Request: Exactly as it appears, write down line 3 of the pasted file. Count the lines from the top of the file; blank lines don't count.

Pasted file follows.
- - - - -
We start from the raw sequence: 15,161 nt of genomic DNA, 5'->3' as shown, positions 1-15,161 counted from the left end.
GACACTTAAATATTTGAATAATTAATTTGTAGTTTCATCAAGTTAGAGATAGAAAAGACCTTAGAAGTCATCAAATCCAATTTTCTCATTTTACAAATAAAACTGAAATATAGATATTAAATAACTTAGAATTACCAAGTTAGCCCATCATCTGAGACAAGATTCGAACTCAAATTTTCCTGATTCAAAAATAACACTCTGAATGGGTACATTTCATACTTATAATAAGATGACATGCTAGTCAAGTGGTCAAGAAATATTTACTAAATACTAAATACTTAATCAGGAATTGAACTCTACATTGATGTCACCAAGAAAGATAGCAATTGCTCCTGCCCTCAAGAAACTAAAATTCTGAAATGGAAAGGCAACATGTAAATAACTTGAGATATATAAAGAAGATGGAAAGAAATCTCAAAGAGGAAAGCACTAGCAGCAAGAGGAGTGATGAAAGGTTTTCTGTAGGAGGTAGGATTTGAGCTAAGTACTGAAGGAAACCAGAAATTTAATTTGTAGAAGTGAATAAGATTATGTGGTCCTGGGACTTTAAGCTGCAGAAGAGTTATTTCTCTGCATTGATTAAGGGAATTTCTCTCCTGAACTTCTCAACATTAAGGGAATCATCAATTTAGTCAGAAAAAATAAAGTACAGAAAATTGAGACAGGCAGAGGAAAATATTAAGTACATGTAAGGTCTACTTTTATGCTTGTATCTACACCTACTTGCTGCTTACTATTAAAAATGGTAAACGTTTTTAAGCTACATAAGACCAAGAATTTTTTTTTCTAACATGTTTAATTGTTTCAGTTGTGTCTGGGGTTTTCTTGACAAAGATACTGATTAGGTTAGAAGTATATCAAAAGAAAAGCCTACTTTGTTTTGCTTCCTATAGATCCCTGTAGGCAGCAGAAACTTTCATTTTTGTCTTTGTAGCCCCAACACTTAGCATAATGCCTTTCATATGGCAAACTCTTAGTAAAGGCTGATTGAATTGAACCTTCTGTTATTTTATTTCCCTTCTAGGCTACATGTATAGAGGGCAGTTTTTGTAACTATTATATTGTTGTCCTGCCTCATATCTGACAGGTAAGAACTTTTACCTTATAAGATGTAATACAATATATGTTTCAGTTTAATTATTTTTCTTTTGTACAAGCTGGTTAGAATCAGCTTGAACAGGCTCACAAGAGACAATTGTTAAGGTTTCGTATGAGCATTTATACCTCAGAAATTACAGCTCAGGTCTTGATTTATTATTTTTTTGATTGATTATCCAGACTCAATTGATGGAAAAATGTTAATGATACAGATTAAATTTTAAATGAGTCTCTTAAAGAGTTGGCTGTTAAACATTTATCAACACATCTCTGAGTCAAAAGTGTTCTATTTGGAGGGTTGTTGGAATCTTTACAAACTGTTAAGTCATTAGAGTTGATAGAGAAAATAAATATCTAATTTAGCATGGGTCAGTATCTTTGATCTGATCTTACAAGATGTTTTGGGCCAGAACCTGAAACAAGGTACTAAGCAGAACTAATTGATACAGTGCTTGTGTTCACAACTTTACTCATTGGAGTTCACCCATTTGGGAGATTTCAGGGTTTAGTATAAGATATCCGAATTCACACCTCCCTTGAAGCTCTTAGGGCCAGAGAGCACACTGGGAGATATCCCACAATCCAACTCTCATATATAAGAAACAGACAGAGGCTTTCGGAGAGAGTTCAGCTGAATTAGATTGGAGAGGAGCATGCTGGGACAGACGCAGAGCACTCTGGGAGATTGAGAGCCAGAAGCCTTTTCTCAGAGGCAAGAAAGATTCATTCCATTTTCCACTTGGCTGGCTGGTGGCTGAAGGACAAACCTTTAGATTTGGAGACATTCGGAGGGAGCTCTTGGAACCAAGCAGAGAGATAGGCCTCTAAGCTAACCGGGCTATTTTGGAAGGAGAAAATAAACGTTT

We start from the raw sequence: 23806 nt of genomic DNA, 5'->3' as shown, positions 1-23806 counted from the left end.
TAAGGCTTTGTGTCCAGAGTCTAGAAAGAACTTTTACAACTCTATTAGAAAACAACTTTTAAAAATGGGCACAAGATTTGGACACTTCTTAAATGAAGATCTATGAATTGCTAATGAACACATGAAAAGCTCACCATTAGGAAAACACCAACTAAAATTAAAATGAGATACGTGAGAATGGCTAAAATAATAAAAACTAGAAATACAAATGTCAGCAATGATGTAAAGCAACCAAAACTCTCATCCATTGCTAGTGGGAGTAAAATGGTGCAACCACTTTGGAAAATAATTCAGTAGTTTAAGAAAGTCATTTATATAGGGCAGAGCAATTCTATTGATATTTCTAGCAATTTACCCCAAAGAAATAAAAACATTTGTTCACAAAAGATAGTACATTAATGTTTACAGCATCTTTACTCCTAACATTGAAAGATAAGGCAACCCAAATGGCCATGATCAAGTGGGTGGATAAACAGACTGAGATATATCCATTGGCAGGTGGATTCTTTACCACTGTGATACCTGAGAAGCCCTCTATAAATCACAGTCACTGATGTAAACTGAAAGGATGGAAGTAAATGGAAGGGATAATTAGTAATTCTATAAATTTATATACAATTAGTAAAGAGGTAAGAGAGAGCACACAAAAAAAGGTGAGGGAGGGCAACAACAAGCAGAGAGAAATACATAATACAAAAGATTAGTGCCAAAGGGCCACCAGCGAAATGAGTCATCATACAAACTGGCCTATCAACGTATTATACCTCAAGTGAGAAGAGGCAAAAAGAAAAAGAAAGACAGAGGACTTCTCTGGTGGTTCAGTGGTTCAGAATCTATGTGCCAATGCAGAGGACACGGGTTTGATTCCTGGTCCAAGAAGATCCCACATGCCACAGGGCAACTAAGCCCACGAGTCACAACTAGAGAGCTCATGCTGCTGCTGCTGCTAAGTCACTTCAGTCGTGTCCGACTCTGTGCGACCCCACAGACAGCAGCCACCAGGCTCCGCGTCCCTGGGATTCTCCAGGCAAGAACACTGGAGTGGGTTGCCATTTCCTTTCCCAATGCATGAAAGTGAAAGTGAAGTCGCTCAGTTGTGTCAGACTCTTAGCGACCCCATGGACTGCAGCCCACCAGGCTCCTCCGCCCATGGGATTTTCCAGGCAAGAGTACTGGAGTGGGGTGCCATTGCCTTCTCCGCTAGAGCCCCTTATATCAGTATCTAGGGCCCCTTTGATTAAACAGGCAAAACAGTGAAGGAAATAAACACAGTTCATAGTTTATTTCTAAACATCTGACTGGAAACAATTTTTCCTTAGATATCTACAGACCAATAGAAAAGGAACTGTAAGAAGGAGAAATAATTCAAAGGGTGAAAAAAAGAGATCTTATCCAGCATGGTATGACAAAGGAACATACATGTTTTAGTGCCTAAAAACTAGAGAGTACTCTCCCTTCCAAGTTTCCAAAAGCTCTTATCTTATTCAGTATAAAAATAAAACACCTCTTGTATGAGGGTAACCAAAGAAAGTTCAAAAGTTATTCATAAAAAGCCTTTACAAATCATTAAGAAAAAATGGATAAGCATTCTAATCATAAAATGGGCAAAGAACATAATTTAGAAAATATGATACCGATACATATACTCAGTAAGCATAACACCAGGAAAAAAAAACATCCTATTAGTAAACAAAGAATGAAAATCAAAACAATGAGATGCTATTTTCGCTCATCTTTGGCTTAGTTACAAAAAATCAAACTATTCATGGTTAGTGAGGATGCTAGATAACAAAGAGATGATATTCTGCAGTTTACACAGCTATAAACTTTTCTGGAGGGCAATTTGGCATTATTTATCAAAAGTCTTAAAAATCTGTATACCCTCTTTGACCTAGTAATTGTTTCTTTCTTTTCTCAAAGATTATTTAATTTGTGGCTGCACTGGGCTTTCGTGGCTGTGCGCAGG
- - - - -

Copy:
We start from the raw sequence: 23806 nt of genomic DNA, 5'->3' as shown, positions 1-23806 counted from the left end.